As TH notes in his answer, the macros from
pgfmath are not expandable. In fact, I rewrote the
l3fp package from scratch a year ago (well, it took me many months) to provide an expandable version of what many other packages provide. Writing expandable code means in particular that it is not possible to store results in variables, and of course that makes it very tricky to parse expressions, or compute trigonometric functions. Long story short, we can now perform computations expandably, hence the following works.
\cs_set_eq:NN \eval \fp_eval:n
First make the programming command
\fp_eval:n available at document level, as
\eval, then use it in the argument of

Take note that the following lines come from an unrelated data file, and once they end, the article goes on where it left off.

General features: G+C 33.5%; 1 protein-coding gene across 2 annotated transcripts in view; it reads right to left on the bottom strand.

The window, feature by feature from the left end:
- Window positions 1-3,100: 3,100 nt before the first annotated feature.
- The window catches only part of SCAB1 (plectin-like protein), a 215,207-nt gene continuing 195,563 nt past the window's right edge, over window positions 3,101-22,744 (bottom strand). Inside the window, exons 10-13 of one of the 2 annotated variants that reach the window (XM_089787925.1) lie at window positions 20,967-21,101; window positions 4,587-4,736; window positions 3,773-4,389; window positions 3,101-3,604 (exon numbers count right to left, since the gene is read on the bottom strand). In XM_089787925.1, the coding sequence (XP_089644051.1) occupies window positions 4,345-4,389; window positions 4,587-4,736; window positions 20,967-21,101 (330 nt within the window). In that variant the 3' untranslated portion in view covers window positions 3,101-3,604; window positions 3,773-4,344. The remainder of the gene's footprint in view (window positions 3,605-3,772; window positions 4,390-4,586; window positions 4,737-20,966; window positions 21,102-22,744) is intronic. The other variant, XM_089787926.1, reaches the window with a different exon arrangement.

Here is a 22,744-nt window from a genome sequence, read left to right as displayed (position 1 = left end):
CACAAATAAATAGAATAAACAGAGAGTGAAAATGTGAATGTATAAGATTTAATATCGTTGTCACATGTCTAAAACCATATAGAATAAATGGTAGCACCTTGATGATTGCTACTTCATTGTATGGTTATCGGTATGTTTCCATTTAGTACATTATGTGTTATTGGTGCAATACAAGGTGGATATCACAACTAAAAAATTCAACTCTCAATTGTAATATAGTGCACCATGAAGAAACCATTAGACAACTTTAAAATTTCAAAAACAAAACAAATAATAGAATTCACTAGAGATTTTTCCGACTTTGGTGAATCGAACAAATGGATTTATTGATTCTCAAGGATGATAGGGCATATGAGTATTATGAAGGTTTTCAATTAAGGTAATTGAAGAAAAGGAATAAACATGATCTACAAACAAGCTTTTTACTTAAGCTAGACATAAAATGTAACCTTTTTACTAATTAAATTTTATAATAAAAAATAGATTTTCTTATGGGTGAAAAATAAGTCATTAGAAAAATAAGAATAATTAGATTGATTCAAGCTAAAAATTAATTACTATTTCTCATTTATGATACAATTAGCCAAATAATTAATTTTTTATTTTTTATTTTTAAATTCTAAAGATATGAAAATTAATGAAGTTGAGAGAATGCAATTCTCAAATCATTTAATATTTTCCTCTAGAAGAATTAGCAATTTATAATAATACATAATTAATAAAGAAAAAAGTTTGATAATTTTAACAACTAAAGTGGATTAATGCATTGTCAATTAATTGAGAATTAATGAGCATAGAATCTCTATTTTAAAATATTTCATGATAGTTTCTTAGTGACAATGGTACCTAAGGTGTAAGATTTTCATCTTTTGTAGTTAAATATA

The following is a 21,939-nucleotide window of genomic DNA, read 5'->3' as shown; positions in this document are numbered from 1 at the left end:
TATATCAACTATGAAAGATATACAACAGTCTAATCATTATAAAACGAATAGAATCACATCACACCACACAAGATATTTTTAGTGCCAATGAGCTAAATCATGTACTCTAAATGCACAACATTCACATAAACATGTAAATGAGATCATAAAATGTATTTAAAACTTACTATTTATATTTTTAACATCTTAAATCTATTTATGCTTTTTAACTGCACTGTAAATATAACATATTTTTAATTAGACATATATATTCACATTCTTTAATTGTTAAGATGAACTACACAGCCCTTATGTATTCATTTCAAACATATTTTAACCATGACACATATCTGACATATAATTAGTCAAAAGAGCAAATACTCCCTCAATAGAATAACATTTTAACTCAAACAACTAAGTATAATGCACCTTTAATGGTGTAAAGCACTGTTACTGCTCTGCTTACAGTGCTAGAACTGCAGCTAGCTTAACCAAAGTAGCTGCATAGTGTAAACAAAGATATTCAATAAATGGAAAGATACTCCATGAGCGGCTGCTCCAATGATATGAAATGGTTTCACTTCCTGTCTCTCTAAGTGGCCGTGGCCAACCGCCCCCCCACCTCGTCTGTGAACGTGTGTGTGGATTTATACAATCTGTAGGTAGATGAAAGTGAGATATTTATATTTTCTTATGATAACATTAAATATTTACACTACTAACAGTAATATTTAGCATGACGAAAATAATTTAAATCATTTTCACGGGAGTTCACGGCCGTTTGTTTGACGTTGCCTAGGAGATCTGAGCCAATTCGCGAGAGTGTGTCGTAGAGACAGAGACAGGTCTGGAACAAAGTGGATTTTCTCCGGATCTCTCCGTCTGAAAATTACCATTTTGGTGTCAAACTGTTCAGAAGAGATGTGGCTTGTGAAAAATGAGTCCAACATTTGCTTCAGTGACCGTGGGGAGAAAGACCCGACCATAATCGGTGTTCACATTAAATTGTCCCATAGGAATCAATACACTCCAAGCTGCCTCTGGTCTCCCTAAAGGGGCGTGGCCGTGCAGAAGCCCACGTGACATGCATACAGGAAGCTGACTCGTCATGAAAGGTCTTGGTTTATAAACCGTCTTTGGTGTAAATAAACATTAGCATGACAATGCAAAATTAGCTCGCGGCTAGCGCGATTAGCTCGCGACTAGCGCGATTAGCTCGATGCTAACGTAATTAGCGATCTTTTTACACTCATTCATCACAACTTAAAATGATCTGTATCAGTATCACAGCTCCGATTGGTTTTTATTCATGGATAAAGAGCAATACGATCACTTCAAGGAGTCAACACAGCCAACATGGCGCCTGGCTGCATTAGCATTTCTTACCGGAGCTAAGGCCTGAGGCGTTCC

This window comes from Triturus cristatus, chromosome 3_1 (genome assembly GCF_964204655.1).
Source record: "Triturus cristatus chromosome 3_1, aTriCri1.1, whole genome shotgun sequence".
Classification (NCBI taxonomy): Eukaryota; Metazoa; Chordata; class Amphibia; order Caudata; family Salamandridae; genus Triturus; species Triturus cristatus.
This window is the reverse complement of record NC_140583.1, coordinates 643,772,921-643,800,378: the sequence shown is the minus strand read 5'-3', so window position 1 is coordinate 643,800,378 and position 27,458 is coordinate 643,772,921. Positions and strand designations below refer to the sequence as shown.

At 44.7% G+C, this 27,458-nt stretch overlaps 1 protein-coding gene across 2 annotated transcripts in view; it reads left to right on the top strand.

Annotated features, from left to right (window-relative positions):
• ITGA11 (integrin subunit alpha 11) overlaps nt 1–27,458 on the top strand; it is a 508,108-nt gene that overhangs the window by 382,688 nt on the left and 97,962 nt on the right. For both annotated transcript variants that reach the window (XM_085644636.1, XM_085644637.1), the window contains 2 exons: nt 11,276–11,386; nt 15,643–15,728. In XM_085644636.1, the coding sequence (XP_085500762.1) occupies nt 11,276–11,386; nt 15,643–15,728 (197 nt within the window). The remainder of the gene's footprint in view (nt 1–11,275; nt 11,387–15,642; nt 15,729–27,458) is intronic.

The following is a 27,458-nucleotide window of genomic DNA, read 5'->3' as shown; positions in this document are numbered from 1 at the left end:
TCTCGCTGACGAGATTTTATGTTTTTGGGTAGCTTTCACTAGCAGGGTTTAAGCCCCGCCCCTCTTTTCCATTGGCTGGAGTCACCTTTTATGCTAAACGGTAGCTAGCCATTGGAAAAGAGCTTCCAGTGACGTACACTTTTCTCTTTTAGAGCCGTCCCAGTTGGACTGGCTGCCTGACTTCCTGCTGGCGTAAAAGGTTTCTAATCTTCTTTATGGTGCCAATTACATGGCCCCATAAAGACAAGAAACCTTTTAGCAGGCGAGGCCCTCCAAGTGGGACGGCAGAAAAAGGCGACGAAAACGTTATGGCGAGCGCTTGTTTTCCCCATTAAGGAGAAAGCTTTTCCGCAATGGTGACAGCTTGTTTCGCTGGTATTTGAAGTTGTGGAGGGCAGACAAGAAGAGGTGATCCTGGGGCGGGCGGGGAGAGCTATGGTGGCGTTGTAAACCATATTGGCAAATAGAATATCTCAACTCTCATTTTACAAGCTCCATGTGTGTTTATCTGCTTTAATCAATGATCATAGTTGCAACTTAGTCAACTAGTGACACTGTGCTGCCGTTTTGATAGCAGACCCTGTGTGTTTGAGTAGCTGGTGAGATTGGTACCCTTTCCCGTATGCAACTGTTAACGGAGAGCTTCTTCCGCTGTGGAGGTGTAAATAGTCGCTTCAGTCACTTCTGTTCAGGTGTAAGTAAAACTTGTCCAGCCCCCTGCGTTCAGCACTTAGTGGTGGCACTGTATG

\fp_eval:n command takes one argument, evaluates it as a floating point expression, and produces a decimal number, so after expansion the argument of
1.333333333333333mm (16 significant figures). The
l3fp package also provides other functions, for instance
\fp_to_scientific:n, which would give things like
\fp_to_tl:n, which produces a scientific representation for very large or very small numbers, but otherwise a decimal representation. Another goal of
l3fp is to follow the (decimal) IEEE 854 (now absorbed into 754) standard. A major omission is the absence of support for subnormal numbers.